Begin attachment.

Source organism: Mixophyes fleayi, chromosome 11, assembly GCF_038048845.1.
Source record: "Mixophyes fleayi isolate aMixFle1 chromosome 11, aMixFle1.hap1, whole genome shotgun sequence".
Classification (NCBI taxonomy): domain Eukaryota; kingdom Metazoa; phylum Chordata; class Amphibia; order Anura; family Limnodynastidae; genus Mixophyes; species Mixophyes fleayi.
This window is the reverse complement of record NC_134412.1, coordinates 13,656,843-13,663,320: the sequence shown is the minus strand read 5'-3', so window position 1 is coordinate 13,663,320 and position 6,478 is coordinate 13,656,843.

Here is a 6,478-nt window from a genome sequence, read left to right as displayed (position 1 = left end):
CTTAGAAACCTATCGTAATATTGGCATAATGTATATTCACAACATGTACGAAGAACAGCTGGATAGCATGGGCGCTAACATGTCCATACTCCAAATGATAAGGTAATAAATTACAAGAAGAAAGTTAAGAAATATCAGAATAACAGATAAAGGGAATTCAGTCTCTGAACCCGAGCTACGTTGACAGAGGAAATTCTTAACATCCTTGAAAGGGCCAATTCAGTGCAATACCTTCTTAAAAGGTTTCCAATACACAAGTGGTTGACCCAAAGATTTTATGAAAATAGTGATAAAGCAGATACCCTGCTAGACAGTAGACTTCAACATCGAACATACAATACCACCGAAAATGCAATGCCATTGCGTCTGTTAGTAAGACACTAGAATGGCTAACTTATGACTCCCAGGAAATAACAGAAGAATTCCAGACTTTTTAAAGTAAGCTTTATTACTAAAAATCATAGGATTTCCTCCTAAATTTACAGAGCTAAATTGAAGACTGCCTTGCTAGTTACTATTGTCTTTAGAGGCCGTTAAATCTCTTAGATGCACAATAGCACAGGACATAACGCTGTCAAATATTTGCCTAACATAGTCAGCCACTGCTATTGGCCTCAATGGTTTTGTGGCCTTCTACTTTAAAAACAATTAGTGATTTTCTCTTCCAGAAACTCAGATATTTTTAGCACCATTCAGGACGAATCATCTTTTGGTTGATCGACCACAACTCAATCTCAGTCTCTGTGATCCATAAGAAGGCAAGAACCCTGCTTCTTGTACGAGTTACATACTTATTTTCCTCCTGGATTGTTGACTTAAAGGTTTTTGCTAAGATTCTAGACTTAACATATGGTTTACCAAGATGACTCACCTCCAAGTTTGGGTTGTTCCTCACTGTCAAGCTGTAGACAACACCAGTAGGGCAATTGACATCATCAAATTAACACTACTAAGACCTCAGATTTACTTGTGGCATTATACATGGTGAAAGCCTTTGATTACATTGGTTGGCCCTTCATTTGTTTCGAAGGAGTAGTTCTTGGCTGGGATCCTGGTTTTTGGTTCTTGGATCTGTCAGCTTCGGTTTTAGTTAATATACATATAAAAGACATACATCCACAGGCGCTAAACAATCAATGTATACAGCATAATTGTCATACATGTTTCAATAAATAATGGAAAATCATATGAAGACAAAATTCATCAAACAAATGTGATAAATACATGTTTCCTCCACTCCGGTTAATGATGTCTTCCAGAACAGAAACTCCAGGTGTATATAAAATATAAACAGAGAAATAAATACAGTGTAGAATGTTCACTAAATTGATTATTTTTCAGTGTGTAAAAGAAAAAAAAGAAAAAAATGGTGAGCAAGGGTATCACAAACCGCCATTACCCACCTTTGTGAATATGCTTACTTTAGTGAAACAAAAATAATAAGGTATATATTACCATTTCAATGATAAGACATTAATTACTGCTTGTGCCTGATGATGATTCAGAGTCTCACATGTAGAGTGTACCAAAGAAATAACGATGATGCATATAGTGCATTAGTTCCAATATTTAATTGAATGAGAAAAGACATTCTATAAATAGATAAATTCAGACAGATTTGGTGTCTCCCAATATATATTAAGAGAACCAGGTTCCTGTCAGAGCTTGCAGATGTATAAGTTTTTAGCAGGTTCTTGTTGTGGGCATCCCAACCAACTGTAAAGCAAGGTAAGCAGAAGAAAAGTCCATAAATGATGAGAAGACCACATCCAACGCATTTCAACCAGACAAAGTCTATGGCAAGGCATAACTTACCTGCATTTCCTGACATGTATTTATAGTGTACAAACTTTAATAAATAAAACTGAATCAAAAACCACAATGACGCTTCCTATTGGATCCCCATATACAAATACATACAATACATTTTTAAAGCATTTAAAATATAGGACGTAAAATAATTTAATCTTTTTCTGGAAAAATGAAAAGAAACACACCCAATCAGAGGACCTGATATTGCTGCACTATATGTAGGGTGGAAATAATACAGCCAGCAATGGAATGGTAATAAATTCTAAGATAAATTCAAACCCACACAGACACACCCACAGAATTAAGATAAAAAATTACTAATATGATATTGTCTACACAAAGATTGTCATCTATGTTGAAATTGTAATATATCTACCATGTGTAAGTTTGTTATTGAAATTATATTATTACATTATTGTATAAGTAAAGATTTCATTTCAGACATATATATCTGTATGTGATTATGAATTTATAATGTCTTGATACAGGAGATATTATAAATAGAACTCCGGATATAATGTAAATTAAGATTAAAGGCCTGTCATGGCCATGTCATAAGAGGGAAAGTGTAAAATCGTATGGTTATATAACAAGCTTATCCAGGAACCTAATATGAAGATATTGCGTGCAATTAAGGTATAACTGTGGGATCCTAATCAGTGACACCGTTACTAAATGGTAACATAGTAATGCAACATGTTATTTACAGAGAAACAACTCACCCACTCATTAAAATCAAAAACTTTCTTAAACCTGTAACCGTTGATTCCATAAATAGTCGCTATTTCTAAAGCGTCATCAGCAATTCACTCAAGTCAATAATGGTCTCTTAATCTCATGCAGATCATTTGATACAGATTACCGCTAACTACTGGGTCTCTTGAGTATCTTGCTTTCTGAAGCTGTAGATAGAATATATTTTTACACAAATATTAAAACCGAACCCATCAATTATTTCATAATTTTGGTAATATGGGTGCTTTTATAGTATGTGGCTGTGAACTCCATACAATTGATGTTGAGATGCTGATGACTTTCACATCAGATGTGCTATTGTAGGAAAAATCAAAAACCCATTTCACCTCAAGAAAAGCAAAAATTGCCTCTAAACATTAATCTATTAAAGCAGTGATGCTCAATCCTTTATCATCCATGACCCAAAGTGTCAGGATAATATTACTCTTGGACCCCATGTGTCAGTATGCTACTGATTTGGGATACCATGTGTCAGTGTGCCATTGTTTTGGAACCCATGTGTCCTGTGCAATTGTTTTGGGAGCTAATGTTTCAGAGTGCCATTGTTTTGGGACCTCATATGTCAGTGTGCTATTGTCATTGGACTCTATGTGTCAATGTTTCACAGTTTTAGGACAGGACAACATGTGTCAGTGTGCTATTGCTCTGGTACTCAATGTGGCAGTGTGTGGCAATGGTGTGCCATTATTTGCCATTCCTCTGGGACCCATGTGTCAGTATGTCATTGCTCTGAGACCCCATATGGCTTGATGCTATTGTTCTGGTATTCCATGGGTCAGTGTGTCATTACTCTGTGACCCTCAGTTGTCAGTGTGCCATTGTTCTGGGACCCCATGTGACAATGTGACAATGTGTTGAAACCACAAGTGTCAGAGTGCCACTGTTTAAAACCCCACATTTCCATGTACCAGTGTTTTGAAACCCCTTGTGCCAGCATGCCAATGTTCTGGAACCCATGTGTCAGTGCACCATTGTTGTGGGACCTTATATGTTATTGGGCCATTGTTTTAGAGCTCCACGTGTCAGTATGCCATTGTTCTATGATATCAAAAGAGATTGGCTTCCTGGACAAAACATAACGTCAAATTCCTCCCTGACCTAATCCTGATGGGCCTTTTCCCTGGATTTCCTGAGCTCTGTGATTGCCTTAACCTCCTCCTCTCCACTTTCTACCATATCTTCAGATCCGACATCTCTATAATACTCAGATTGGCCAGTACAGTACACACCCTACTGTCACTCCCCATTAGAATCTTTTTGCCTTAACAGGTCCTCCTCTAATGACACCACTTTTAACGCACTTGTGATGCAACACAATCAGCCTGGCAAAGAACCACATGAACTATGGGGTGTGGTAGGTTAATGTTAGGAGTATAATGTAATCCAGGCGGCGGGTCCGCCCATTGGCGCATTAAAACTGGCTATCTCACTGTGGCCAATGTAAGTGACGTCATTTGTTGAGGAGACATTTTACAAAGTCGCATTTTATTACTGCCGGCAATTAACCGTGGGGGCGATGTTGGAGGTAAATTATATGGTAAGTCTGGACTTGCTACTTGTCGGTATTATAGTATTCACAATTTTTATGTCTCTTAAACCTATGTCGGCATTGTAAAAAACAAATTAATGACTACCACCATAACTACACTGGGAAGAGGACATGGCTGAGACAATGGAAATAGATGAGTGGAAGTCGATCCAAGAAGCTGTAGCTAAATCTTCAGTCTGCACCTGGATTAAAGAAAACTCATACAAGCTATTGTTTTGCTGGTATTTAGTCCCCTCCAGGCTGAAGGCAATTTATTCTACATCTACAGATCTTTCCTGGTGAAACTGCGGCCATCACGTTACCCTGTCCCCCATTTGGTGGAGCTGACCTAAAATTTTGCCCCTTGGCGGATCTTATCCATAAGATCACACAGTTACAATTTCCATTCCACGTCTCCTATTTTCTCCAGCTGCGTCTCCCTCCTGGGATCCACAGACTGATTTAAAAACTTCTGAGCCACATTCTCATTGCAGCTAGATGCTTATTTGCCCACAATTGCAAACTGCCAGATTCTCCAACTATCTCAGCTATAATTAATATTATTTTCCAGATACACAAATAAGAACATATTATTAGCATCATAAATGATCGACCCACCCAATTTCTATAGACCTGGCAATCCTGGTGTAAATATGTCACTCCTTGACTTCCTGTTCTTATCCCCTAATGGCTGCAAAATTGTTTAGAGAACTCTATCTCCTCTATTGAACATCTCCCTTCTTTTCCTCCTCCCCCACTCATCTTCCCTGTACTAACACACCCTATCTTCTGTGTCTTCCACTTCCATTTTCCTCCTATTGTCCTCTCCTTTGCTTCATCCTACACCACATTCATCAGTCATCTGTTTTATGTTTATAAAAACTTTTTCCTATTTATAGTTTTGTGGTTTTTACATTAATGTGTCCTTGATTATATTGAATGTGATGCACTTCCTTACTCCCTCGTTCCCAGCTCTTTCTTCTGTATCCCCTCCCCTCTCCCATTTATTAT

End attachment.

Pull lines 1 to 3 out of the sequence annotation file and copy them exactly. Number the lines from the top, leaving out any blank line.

Source organism: Mixophyes fleayi, chromosome 11, assembly GCF_038048845.1.
Source record: "Mixophyes fleayi isolate aMixFle1 chromosome 11, aMixFle1.hap1, whole genome shotgun sequence".
Classification (NCBI taxonomy): domain Eukaryota; kingdom Metazoa; phylum Chordata; class Amphibia; order Anura; family Limnodynastidae; genus Mixophyes; species Mixophyes fleayi.